Tonight will see a new documentary air covering the life of RTÉ presenter Keelin Shanley. Created by her husband, Conor Ferguson the doc is entitled Keelin Shanley: Far Away, Still Close and will be an honest look at the weeks leading up to her death.
Keelin sadly passed away in February 2020 at the age of 51, nine years after being diagnosed with breast cancer leaving beside her husband and their two young children, Lucy and Ben,
The documentary will look at unseen interviews with Keelin before she passed away, with her speaking about how life for her family would continue without her.
In particular, it will look into how important it was for the family to be honest about her illness and diagnosis with her children. The documentary opens with Keelin speaking herself; “It’s just so strange to be dealing with your own mortality.”
“You’re thinking about your children, you’re thinking about your husband; who’s going to be there for them? Because they’re the people who have to live on afterwards,” she added.
This week Keelin’s husband, Conor spoke to the Irish Independent ahead of the documentaries release. He spoke about when they told their children that she would no longer be headin to the US for treatment; “At first I said: “Why do we want to burden them with a sense that you’re sick, you’re going to die?” But Lucy was picking stuff up. She got really upset. So Keelin sat her down and said: ‘OK, I’m going to tell you everything.”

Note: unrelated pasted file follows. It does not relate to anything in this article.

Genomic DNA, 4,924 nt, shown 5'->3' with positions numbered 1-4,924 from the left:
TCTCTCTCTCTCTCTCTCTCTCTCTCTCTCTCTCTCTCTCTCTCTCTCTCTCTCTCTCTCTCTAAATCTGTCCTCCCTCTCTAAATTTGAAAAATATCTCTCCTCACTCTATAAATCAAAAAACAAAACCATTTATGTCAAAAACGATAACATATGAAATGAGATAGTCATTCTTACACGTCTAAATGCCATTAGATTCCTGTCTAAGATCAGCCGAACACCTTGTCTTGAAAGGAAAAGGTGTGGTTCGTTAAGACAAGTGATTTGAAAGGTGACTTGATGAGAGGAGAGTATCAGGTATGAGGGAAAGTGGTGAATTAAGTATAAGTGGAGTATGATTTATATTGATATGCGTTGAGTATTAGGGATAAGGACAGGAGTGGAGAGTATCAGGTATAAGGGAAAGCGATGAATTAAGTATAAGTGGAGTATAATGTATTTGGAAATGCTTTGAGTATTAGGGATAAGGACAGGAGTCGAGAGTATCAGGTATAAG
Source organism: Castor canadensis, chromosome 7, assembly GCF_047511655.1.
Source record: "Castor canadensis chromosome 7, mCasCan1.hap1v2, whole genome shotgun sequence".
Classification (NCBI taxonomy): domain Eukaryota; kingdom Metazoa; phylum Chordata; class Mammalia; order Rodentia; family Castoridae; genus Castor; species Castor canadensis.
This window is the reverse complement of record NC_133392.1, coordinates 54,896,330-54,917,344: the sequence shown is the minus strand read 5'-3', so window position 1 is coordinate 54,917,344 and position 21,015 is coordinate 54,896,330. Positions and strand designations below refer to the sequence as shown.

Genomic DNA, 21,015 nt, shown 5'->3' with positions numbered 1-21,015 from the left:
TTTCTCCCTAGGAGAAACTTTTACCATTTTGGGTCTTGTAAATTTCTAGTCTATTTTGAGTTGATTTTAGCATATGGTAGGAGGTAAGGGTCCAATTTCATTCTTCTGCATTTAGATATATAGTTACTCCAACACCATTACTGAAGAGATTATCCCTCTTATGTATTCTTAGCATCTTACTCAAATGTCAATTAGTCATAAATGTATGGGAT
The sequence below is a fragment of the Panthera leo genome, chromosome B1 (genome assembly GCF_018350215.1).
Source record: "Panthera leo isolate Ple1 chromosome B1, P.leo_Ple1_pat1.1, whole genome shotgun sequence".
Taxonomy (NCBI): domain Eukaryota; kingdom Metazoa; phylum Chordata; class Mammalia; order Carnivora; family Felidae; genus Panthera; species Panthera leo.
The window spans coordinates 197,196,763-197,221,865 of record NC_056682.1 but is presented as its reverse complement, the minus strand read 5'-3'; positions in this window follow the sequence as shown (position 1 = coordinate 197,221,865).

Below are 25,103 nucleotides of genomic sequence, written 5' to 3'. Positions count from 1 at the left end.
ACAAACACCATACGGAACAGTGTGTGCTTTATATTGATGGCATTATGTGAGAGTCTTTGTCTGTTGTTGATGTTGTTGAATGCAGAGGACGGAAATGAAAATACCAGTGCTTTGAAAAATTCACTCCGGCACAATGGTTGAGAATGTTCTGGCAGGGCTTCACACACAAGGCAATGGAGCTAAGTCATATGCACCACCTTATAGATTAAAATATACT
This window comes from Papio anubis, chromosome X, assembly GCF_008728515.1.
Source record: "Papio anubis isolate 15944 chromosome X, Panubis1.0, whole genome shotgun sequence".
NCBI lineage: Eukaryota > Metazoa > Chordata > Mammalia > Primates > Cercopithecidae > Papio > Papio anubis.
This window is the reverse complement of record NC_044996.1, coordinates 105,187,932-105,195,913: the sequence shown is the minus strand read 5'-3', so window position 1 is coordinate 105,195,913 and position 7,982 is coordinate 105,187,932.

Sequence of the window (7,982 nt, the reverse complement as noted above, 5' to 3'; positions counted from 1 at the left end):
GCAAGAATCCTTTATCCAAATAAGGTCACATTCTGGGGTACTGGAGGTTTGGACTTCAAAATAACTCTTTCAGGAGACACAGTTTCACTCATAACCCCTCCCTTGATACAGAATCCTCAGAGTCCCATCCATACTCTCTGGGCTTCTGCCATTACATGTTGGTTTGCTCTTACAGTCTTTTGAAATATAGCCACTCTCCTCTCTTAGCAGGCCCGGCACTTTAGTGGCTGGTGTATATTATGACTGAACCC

“And she told her, “we don’t know, it’ll be a number of years, you don’t have to worry just yet.” Lucy said: “How can I believe you?” And Keelin said, “OK, I’ll tell you another truth. There’s no Santa.” I was like … you what?’Conor said that Keelin knew Lucy was 70 per cent about Santa anyways, and although it didn’t make the news any easier to take, it helped Lucy to process it.”
Conor shared that he believes this helped both of his children to process what was happening and that being honest “paid off.”
Continuing he added; There were a couple of traumatic incidents, when Keelin fell. But the kids seemed to deal with it really well.”
You can watch the documentary tonight at 9.35pm on RTÉ One.